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Most Common Senior Health Issues Part 2
Posted: 4/19/2016 4:04 PM by
Osteoporosis can contribute to becoming less mobile and potentially disabled should you fall and have a fracture. The National Osteoporosis Foundation estimates that 52 million Americans are affected by low bone mass or osteoporosis, putting them at risk for a fracture or break that could lead to poor senior health and reduced quality of life.
Roughly 24 percent of men and 18 percent of women older than 65, are living with diabetes, a significant senior health risk. According to CDC data, diabetes causes 121 deaths annually among 100,000 adults over age 65. Diabetes can be identified and addressed early with simple blood tests for blood sugar levels. The sooner you know that you have or are at risk for diabetes, the sooner you can start making changes to control the disease and improve your long-term senior health outlook.
Influenza and Pneumonia
Although the flu and pneumonia are not chronic conditions, these infections are among the top seven causes of death in people over age 65, at 104 per 100,000 adults a year. Seniors are more vulnerable to these diseases and less able to fight them off. Senior health care recommendations include getting an annual flu shot and getting the pneumonia vaccine if recommended by your doctor to prevent these infections and their life-threatening complications.
Falls and Other Injuries
The number of physical injuries from falls, accidents, and violence is hard to track, but data from the CDC suggest that 29.1 percent of emergency room visits by seniors are related to injury and 13.5 percent are due to unintentional falls. It's also known that the risk for falls requiring emergency room care increases with age. Most falls occur in the home, where tripping hazards include area rugs and slippery bathroom floors, poor lighting and clutter.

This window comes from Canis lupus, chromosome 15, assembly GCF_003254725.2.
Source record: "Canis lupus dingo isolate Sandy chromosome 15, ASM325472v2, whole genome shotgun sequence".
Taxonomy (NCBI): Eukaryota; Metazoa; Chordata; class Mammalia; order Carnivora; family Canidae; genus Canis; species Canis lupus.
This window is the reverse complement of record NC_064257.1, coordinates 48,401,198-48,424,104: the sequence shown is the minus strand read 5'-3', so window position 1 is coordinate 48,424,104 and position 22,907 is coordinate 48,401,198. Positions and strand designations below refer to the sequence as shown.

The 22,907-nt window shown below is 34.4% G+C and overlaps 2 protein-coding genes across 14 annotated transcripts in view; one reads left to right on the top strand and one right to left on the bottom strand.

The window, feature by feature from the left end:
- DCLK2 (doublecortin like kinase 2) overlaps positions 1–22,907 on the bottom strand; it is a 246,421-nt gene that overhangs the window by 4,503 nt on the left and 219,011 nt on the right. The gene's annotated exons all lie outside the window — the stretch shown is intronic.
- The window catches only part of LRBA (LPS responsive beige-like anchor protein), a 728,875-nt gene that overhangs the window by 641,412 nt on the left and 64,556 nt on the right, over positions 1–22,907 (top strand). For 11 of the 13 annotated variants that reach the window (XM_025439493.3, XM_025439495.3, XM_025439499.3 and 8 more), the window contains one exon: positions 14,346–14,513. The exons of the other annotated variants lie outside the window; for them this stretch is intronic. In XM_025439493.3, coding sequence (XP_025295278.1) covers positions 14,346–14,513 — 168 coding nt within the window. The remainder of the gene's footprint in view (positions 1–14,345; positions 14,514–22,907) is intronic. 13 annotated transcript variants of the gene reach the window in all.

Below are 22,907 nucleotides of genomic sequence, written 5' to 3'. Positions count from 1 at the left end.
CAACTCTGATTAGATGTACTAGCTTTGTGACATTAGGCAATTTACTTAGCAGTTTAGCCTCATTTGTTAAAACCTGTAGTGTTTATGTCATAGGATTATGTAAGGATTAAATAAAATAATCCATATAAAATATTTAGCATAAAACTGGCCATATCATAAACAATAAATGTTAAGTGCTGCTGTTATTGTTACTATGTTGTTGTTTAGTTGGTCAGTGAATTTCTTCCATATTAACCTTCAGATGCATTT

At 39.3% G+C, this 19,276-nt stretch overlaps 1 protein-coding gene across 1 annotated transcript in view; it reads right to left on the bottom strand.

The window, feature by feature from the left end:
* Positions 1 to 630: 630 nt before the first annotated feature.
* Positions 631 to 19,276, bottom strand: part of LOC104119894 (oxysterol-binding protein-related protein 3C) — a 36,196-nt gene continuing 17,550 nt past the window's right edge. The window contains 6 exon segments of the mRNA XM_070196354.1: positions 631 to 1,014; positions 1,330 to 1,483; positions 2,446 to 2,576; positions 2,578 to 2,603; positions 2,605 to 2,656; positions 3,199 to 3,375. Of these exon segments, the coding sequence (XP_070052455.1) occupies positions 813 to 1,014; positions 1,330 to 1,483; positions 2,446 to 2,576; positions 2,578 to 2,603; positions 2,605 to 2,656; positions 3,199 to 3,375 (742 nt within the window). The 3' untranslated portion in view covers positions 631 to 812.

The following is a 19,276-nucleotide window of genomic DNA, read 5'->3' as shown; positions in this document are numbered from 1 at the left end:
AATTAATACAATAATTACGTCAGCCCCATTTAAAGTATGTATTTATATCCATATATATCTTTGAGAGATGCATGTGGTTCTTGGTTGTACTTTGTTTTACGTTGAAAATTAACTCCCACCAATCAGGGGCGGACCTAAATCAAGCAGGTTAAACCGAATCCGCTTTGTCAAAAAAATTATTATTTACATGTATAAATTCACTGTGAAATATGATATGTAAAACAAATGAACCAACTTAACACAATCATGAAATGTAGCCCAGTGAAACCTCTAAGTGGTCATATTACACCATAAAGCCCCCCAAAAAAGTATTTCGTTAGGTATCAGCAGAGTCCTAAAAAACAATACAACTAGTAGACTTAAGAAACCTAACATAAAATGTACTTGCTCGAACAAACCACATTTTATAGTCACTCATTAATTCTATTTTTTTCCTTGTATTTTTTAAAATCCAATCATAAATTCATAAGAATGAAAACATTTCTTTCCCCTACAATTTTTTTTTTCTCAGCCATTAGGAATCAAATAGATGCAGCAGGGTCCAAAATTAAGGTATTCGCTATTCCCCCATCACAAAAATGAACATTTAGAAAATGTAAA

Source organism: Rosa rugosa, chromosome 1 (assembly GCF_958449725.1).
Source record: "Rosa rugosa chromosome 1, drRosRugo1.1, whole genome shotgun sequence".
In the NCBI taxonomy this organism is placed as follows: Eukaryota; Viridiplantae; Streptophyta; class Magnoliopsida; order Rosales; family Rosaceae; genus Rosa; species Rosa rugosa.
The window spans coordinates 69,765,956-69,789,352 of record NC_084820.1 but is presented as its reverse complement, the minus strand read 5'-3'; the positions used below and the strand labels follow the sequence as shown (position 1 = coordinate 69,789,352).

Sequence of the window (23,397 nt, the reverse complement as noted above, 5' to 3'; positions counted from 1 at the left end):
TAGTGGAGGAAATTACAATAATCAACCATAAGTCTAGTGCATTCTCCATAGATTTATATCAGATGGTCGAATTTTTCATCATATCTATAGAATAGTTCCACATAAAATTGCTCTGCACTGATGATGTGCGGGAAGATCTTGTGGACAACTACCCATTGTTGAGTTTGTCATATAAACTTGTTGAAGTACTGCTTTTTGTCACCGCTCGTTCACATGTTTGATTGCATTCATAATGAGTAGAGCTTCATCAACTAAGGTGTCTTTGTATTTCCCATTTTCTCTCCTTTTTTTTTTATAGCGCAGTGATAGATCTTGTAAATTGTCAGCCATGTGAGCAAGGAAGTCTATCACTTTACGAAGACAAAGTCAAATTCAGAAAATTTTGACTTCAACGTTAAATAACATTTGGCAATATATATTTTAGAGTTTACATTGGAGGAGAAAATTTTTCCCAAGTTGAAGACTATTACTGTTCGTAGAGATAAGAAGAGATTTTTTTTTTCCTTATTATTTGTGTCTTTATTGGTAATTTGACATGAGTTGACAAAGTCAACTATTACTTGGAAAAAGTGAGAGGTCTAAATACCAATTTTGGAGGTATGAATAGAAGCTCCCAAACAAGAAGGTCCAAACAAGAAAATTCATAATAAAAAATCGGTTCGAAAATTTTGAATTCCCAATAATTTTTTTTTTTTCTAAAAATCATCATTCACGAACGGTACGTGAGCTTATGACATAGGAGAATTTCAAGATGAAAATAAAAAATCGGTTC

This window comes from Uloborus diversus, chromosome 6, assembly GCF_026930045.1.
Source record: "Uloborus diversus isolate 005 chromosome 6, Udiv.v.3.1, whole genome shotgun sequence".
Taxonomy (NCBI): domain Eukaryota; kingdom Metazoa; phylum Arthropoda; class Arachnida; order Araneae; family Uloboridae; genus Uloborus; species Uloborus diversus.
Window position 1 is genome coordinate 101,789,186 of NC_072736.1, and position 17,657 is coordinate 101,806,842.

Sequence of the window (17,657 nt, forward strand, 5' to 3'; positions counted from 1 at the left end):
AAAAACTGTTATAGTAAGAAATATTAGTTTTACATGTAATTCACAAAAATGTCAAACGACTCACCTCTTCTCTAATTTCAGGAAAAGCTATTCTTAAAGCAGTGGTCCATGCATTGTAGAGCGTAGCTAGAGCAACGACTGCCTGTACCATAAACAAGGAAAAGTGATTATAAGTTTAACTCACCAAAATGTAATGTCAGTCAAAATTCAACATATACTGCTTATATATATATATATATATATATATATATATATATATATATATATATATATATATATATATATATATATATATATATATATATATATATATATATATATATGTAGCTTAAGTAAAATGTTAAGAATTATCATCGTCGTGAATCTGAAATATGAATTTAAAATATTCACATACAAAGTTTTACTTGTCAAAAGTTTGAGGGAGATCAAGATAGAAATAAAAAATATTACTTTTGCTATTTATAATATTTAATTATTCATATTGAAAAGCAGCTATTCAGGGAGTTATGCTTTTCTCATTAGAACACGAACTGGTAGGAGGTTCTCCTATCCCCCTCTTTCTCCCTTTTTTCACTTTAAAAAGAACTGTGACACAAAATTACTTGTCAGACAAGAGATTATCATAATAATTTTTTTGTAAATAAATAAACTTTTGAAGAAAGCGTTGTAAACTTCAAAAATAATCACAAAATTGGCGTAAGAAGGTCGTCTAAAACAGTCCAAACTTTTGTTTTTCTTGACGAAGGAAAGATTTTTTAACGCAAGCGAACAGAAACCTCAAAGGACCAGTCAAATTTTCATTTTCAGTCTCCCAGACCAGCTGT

An analysis of data from the National Epidemiologic Survey of Alcohol and Related Conditions suggests that one in five people over 65 have had a substance or alcohol abuse problem at some point in their lives. Alcohol and tobacco topped the list of nonmedical substances abused by survey participants. Substance and alcohol abuse are a concern for senior health because of possible interactions with prescription medications, their impact on overall health, and the increased senior health risks, such as falls, associated with intoxication.
About 40 percent of adults 65 to 74 years old are obese, although that proportion drops somewhat after age 75, to 27.8 percent. Obesity is an important senior health risk factor for heart disease, diabetes, and cancer -- chronic conditions that impact quality of life. It can also be a signal that an older adult isn’t as active or mobile as he or she once was.
About 16 percent of women over age 65 and 11 percent of men of that age report symptoms that suggest clinical depression, a threat to senior health. Depression appears to become more common as people age. In addition to treatment with medication and therapy to improve mood, possible solutions to improve senior living might be to increase physical activity -- only 11 percent of seniors meet national recommendations for exercise -- or to interact more socially -- seniors report spending just 8 to 11 percent of their free time with family and friends.
Healthy teeth and gums are important not just for a pretty smile and easy eating, but also for overall senior health. According to the CDC, 25 percent of women and 24 percent of men over 65 have no natural teeth. As you age, your mouth tends to become dryer and cavities are more difficult to prevent, so proper oral health care, including regular dental checkups, should be a senior health care priority.
About 9 percent of adults over 65 are living in poverty. Older women are slightly more likely than men to be living in poverty, and single older adults are also significantly more likely to live alone with fewer resources. Poverty affects senior health if you're unable to afford doctor visits, medication for chronic conditions, and other essential senior health care needs.
Many senior health issues are manageable with help at home. Regular contact and observation by home health care providers can prevent the progression of chronic disease and complications. Early interventions and education regarding available community resources can provide valuable and timely assistance for maintaining quality of life at home at any age.
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